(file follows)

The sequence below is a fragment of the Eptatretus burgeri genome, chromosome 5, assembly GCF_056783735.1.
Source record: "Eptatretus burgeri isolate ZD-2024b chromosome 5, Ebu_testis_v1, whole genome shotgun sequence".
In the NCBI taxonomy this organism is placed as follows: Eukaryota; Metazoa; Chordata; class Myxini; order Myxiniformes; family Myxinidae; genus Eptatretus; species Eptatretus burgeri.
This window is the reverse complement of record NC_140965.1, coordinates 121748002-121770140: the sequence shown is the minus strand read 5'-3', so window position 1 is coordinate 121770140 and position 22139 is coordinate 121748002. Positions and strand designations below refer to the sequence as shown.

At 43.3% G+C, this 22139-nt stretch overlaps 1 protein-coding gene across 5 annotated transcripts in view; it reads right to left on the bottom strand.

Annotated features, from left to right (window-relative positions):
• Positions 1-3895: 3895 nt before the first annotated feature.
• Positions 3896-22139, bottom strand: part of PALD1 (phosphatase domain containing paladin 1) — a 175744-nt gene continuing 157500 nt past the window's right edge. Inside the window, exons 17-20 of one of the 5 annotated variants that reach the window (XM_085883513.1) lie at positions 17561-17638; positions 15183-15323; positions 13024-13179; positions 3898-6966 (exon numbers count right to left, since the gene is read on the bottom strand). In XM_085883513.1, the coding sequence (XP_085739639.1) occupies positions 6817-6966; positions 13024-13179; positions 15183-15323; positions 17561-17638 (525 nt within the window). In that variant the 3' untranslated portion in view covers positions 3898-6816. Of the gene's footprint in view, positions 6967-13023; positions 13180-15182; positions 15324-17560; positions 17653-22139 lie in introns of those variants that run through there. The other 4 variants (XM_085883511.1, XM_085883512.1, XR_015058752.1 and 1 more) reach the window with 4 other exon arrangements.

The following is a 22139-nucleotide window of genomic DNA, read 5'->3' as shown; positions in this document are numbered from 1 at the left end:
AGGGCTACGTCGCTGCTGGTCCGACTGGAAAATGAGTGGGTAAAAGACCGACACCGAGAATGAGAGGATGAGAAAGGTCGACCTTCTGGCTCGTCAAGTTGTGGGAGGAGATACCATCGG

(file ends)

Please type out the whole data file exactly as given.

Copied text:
The sequence below is a fragment of the Eptatretus burgeri genome, chromosome 5, assembly GCF_056783735.1.
Source record: "Eptatretus burgeri isolate ZD-2024b chromosome 5, Ebu_testis_v1, whole genome shotgun sequence".
In the NCBI taxonomy this organism is placed as follows: Eukaryota; Metazoa; Chordata; class Myxini; order Myxiniformes; family Myxinidae; genus Eptatretus; species Eptatretus burgeri.
This window is the reverse complement of record NC_140965.1, coordinates 121748002-121770140: the sequence shown is the minus strand read 5'-3', so window position 1 is coordinate 121770140 and position 22139 is coordinate 121748002. Positions and strand designations below refer to the sequence as shown.

At 43.3% G+C, this 22139-nt stretch overlaps 1 protein-coding gene across 5 annotated transcripts in view; it reads right to left on the bottom strand.

Annotated features, from left to right (window-relative positions):
• Positions 1-3895: 3895 nt before the first annotated feature.
• Positions 3896-22139, bottom strand: part of PALD1 (phosphatase domain containing paladin 1) — a 175744-nt gene continuing 157500 nt past the window's right edge. Inside the window, exons 17-20 of one of the 5 annotated variants that reach the window (XM_085883513.1) lie at positions 17561-17638; positions 15183-15323; positions 13024-13179; positions 3898-6966 (exon numbers count right to left, since the gene is read on the bottom strand). In XM_085883513.1, the coding sequence (XP_085739639.1) occupies positions 6817-6966; positions 13024-13179; positions 15183-15323; positions 17561-17638 (525 nt within the window). In that variant the 3' untranslated portion in view covers positions 3898-6816. Of the gene's footprint in view, positions 6967-13023; positions 13180-15182; positions 15324-17560; positions 17653-22139 lie in introns of those variants that run through there. The other 4 variants (XM_085883511.1, XM_085883512.1, XR_015058752.1 and 1 more) reach the window with 4 other exon arrangements.

The following is a 22139-nucleotide window of genomic DNA, read 5'->3' as shown; positions in this document are numbered from 1 at the left end:
AGGGCTACGTCGCTGCTGGTCCGACTGGAAAATGAGTGGGTAAAAGACCGACACCGAGAATGAGAGGATGAGAAAGGTCGACCTTCTGGCTCGTCAAGTTGTGGGAGGAGATACCATCGG